The electronic tool is a payments solutions mobile app that allows Filipinos to remit money and pay for government contributions and loans through the convenience of their mobile phone. In addition, Moneygment helps businessmen, entrepreneurs, self-employed individuals and freelancers to compute, file and pay for taxes.

    Palmiano with her mom, Amelita

    “I created Moneygment because I wanted to streamline the process and make it less taxing for the good, law-abiding Filipinos and OFWs [overseas Filipino workers]. They want to remit and pay for their benefits, and so why not make it easier for them?” she explains. “Now, you don’t have to line up and go through all that stress. You can pay straight through the mobile app, and it reflects in real time.” Within weeks of its launch, Moneygment has already been downloaded over 10,000 times.

    “I head an IT solutions firm and develop apps and software, but ironically, I don’t have a background in IT or engineering,” she chuckles. This has, of course, come as a surprise to many clients and partners. It may seem like a crutch, but for Palmiano, not fully understanding IT and software development, was just another challenge she easily hurdled. “I’ve always believed, if you’re not equipped, educated or up-to-date about a certain subject matter, you can always learn and find people who can help.”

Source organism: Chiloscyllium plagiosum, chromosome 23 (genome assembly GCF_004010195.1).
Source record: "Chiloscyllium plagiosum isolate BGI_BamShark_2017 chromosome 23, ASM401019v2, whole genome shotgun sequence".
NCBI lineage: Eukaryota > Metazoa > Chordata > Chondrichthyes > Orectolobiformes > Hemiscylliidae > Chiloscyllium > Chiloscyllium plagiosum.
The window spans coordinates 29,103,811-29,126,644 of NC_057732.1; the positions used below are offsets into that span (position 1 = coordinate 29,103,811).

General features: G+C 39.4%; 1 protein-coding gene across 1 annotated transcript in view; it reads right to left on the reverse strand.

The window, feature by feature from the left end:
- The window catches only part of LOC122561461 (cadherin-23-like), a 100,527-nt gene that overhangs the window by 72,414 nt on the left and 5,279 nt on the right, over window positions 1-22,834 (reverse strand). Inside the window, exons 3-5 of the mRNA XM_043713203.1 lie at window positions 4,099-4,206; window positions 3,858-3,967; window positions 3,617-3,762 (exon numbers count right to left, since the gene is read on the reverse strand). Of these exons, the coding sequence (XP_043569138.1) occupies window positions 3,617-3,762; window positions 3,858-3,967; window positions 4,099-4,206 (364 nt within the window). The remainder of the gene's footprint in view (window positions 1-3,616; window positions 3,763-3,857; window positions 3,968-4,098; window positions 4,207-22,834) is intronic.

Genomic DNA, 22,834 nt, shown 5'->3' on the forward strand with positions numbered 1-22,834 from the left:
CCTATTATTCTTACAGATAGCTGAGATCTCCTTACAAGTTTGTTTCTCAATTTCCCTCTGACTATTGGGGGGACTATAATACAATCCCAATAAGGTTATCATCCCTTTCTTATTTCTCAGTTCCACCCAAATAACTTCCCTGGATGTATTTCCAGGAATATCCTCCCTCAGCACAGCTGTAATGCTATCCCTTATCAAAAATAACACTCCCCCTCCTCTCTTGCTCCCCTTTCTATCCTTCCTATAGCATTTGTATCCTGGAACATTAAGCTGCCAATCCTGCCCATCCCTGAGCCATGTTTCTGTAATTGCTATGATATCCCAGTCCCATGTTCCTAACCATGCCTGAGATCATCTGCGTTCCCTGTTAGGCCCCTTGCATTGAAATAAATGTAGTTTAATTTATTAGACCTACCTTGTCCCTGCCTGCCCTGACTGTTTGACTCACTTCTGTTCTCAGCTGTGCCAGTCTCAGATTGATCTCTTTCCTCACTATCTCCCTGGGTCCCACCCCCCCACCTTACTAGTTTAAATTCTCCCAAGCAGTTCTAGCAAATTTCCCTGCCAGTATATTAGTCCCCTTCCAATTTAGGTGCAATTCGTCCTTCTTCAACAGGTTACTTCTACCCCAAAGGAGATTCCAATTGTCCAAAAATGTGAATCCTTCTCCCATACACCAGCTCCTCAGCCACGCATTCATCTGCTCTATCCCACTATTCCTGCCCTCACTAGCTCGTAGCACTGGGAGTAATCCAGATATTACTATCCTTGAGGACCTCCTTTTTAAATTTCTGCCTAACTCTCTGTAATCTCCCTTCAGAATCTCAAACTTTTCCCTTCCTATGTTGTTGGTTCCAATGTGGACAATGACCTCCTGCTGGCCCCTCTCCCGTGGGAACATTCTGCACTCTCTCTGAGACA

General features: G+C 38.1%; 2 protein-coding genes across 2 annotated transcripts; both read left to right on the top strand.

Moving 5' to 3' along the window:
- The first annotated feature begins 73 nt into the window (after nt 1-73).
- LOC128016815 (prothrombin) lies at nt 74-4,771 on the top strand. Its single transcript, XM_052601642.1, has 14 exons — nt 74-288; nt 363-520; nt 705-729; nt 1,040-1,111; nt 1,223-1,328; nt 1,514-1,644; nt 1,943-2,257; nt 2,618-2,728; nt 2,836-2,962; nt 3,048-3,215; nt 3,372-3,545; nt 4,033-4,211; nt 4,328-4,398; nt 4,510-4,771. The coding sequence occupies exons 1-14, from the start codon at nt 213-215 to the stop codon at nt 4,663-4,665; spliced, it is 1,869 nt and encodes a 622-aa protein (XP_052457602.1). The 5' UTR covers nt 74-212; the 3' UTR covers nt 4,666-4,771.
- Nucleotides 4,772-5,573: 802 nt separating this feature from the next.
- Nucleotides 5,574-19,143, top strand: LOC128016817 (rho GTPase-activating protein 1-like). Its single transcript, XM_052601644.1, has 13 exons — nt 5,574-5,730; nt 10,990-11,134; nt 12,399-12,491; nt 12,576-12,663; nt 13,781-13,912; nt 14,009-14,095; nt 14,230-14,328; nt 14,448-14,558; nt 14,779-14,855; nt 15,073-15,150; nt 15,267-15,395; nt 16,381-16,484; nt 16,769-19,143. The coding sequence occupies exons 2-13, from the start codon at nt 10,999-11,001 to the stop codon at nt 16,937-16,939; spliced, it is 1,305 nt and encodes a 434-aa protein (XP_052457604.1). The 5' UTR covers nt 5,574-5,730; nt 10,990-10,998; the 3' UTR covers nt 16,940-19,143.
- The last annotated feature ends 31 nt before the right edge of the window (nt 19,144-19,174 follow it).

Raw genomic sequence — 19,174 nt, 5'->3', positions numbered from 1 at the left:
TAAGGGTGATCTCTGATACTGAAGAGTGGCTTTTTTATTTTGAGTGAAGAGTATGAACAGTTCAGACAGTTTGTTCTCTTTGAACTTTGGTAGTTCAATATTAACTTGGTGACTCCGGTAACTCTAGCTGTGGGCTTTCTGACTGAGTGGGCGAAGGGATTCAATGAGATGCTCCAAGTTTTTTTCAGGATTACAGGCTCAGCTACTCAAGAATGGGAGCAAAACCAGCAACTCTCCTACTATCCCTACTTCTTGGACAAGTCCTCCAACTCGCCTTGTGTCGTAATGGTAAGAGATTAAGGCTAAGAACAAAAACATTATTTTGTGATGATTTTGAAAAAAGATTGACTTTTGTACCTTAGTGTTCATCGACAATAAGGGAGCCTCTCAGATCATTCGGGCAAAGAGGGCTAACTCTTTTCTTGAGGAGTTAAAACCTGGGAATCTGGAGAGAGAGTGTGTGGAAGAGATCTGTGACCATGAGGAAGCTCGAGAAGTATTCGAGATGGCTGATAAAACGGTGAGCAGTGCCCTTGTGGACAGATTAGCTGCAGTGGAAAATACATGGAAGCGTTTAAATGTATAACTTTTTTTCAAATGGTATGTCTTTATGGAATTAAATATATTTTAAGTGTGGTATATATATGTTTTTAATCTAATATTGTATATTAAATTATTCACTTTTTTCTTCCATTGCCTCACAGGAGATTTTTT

In addition, it’s important to find mentors, she says. “I never get tips from someone who is younger than me. Listen to those who have actually gone through challenges and have the wisdom to share. Mentors are important because you need someone who can be your honest critic; someone who has the good intentions to tell you when you’re wrong,” she adds.

    Learning from the best
    More than an engineering or IT degree, what has helped Palmiano find success as an IT leader was the hands-on training and education she received from her entrepreneurial family.

    To earn extra cash in high school, Palmiano would sell baked goods to her teachers and other students. “I would take the trip to Quiapo, where the ingredients were cheapest, and buy everything there. I also manned the store when we had the family-owned pharmacy,” she says.